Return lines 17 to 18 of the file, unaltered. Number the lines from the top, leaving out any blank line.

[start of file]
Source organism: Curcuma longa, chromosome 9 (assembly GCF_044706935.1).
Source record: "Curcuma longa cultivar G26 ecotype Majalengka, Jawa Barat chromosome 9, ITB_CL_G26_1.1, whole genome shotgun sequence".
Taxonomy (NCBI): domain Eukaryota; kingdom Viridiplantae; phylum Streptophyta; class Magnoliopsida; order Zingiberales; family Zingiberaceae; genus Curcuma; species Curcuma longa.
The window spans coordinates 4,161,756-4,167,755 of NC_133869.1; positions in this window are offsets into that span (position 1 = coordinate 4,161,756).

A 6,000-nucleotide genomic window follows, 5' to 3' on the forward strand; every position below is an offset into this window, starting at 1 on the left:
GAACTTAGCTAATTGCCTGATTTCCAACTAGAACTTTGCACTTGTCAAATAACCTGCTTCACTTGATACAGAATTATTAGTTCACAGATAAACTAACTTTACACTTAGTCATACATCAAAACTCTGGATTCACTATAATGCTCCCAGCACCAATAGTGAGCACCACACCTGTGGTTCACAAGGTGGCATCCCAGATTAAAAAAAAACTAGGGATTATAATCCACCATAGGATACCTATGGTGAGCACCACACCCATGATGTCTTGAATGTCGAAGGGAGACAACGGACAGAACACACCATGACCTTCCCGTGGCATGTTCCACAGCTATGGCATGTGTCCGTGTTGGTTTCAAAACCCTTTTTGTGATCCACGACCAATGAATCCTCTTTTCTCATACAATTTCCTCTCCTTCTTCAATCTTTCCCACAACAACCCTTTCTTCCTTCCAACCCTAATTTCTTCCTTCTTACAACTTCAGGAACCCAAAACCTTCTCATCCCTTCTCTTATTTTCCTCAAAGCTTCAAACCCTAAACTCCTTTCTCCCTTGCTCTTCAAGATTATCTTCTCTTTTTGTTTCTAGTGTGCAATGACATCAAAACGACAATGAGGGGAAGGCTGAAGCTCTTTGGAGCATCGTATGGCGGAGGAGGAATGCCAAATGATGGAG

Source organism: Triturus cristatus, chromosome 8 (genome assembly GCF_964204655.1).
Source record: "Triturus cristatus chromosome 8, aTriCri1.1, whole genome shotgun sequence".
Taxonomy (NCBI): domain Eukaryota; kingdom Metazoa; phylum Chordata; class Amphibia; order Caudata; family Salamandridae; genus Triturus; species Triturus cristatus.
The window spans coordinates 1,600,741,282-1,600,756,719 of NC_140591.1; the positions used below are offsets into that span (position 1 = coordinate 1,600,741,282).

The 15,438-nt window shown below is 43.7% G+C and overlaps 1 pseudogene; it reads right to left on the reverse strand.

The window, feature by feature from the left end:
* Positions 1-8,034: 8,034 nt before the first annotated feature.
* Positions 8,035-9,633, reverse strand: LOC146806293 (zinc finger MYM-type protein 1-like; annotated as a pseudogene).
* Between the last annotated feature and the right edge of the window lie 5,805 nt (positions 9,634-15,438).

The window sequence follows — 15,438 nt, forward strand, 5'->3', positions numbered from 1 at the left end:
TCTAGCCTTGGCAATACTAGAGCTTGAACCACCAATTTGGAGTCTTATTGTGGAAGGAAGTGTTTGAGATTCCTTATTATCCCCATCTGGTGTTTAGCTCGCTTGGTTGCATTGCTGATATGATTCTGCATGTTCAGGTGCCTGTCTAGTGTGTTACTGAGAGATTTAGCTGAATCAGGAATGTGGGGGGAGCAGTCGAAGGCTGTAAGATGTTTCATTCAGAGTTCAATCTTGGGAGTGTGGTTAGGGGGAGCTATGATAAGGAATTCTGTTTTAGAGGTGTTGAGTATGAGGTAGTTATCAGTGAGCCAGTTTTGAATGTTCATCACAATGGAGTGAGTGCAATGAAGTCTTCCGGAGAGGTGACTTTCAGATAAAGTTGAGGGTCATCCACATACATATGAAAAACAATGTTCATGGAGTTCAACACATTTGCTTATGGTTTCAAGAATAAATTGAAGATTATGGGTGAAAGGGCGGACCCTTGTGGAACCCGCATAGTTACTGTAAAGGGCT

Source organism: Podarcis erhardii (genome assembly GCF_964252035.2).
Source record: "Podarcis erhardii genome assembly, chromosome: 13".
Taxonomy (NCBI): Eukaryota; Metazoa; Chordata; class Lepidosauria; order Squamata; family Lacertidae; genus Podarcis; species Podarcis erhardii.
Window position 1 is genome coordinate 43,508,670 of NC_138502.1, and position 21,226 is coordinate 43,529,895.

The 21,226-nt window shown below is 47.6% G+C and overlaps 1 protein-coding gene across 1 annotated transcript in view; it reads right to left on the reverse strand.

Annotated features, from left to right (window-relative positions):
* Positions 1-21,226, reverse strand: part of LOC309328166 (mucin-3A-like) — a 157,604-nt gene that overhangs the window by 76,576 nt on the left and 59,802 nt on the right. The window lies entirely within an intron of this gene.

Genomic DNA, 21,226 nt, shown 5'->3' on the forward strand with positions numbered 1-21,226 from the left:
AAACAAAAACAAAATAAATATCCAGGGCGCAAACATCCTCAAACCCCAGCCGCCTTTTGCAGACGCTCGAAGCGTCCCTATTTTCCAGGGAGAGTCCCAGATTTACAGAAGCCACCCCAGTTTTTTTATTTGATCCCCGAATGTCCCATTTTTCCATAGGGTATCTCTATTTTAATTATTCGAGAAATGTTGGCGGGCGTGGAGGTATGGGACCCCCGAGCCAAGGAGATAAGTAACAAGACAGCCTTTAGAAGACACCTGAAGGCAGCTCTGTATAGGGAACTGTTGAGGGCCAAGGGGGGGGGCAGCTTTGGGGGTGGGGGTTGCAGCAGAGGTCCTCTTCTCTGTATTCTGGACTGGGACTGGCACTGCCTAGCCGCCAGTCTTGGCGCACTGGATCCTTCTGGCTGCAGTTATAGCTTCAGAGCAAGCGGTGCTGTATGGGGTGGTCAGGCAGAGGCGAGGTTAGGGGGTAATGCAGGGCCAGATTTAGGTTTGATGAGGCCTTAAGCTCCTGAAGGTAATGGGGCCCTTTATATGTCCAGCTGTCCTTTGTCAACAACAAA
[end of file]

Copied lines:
TCTAGCCTTGGCAATACTAGAGCTTGAACCACCAATTTGGAGTCTTATTGTGGAAGGAAGTGTTTGAGATTCCTTATTATCCCCATCTGGTGTTTAGCTCGCTTGGTTGCATTGCTGATATGATTCTGCATGTTCAGGTGCCTGTCTAGTGTGTTACTGAGAGATTTAGCTGAATCAGGAATGTGGGGGGAGCAGTCGAAGGCTGTAAGATGTTTCATTCAGAGTTCAATCTTGGGAGTGTGGTTAGGGGGAGCTATGATAAGGAATTCTGTTTTAGAGGTGTTGAGTATGAGGTAGTTATCAGTGAGCCAGTTTTGAATGTTCATCACAATGGAGTGAGTGCAATGAAGTCTTCCGGAGAGGTGACTTTCAGATAAAGTTGAGGGTCATCCACATACATATGAAAAACAATGTTCATGGAGTTCAACACATTTGCTTATGGTTTCAAGAATAAATTGAAGATTATGGGTGAAAGGGCGGACCCTTGTGGAACCCGCATAGTTACTGTAAAGGGCT

Source organism: Podarcis erhardii (genome assembly GCF_964252035.2).